- Golden Corral coming to Cape; may hire 100 workers (7/21/16)10
- Area groups working together to reintroduce elk in Missouri (7/18/16)1
- Woman sleeping in car accused of attacking Cape officer (7/26/16)13
- Prosecutor says shooting by state trooper was justified (7/24/16)15
- Former Scott City mayor refutes claims made about loss of curbside recycling pickup (7/26/16)
- Hastings in Cape closing (7/22/16)5
- Governor signs Rep. Swan bill that equalizes child-custody criteria (7/6/16)5
- Suspect in downtown Cape shooting ID'd in court (7/20/16)2
- City may spend extra park tax money on Cape Splash, skate park, other projects (7/25/16)10
- Jackson's former police dog euthanized Monday (7/21/16)2
Probe under way in Honduras crash that killed 5 U.S. soldiers
TEGUCIGALPA, Honduras -- U.S. military authorities on Friday were investigating a helicopter crash that killed five American soldiers in the hills of central Honduras.
Investigators from the U.S. Army Safety Center at Fort Rucker, Ala., traveled to Honduras as the bodies of the victims were flown back to the United States.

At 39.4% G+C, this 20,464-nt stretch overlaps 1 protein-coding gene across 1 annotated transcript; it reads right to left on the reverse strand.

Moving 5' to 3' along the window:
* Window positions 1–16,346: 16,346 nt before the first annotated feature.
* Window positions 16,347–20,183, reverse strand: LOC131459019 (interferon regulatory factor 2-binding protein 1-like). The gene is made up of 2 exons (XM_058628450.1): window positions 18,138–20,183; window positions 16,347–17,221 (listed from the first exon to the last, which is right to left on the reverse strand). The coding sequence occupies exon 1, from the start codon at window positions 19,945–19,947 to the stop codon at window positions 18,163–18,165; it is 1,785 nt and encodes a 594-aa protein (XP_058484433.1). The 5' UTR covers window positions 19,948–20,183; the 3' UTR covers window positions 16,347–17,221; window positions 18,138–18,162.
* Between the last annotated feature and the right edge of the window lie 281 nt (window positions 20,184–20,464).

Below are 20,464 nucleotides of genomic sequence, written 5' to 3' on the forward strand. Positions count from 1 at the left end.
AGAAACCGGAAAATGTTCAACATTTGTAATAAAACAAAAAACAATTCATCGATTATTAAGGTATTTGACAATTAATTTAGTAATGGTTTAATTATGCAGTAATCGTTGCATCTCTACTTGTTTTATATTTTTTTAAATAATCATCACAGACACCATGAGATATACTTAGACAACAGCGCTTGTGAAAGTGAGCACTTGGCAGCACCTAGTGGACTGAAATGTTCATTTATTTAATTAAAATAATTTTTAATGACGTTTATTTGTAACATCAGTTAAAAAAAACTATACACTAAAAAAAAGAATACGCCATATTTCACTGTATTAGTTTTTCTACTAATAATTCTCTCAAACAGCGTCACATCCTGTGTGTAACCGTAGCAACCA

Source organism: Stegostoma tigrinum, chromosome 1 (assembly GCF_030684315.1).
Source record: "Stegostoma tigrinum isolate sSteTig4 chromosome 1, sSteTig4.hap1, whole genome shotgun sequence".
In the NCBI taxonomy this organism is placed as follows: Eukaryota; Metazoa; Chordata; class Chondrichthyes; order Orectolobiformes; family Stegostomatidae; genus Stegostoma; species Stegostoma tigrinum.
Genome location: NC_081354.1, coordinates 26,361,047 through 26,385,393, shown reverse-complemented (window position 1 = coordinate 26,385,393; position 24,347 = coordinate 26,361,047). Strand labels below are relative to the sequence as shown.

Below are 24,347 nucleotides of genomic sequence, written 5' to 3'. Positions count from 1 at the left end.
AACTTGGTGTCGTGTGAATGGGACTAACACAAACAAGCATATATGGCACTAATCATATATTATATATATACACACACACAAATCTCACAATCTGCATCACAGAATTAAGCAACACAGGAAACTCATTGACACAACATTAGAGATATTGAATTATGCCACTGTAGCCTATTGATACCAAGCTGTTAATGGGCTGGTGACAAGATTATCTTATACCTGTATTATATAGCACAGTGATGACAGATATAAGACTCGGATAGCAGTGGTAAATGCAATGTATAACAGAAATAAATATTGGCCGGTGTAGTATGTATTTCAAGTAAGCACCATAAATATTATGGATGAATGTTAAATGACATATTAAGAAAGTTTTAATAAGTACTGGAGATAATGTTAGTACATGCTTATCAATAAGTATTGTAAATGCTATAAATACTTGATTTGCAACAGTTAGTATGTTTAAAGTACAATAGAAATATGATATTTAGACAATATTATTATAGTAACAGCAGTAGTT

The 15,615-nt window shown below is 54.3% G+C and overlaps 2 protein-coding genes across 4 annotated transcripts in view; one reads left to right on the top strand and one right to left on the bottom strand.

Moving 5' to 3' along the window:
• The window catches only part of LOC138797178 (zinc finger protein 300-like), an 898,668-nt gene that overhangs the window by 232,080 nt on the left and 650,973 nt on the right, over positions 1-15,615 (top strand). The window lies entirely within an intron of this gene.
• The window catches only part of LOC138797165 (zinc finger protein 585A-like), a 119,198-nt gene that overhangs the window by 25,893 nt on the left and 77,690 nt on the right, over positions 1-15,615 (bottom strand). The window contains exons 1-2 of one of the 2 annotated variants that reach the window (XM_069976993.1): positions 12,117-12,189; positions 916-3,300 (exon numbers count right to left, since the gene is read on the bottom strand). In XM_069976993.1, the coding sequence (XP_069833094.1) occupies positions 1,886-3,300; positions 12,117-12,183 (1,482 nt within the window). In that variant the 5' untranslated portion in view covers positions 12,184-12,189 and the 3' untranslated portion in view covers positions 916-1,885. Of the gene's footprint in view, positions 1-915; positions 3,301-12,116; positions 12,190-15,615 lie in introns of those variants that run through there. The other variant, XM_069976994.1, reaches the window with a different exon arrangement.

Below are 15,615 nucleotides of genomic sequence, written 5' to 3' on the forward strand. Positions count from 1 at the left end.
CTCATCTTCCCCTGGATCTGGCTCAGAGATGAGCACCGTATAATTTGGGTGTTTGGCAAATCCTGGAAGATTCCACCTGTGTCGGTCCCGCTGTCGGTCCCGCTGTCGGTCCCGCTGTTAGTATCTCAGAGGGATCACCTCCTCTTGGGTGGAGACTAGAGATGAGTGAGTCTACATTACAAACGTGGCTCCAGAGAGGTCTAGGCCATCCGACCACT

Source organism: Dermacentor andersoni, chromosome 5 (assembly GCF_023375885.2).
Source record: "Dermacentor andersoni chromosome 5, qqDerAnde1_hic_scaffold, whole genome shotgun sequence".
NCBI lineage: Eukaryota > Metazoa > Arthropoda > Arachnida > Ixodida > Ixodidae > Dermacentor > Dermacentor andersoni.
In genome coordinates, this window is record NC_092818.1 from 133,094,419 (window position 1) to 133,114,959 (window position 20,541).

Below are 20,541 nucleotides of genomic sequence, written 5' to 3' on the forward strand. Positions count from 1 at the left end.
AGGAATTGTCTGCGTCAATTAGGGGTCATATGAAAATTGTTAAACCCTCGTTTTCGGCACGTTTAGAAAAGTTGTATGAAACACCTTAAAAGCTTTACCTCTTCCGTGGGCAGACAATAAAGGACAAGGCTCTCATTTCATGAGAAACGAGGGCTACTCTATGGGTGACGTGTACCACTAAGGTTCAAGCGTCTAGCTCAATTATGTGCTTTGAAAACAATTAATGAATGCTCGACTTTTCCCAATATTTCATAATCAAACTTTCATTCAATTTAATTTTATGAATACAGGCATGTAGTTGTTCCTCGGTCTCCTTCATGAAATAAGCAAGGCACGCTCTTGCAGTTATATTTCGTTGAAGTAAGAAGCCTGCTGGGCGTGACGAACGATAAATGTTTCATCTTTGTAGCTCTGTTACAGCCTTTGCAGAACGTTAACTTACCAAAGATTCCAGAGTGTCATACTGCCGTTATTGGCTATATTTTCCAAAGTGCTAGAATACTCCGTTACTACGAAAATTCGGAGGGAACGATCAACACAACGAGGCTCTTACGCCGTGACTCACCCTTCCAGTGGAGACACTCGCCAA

The soldiers were identified by the U.S. Embassy and U.S. Southern Command in Miami, as Spc. Bryan P. Abercrombie, 22, of Utah; Spc. Luke A. DeGroff, 22, of Panama City, Fla.; Chief Warrant Officer Jonathan C. Helman, 30, of McConnellsburg, Pa.; Chief Warrant Officer Maurice A. Lammie, 34, of New Jersey; and Sgt. 1st Class Anthony L. Sieng, 38, of Maryland.
Hometowns were not available for Abercrombie, Lammie or Sieng.
The soldiers were aboard an Army Black Hawk helicopter when it crashed about 9 p.m. Wednesday while on a training mission. It crashed about 40 minutes after taking off into the mountains near Santa Cruz de Yojoa, 85 miles north of Tegucigalpa, authorities said.
The soldiers were assigned to Joint Task Force Bravo, the U.S. military command that conducts training, counter-drug, and humanitarian missions in Central and South America and the Caribbean.
Many of its members helped Central America recover after Hurricane Mitch killed thousands and caused billions of dollars in damage in 1998.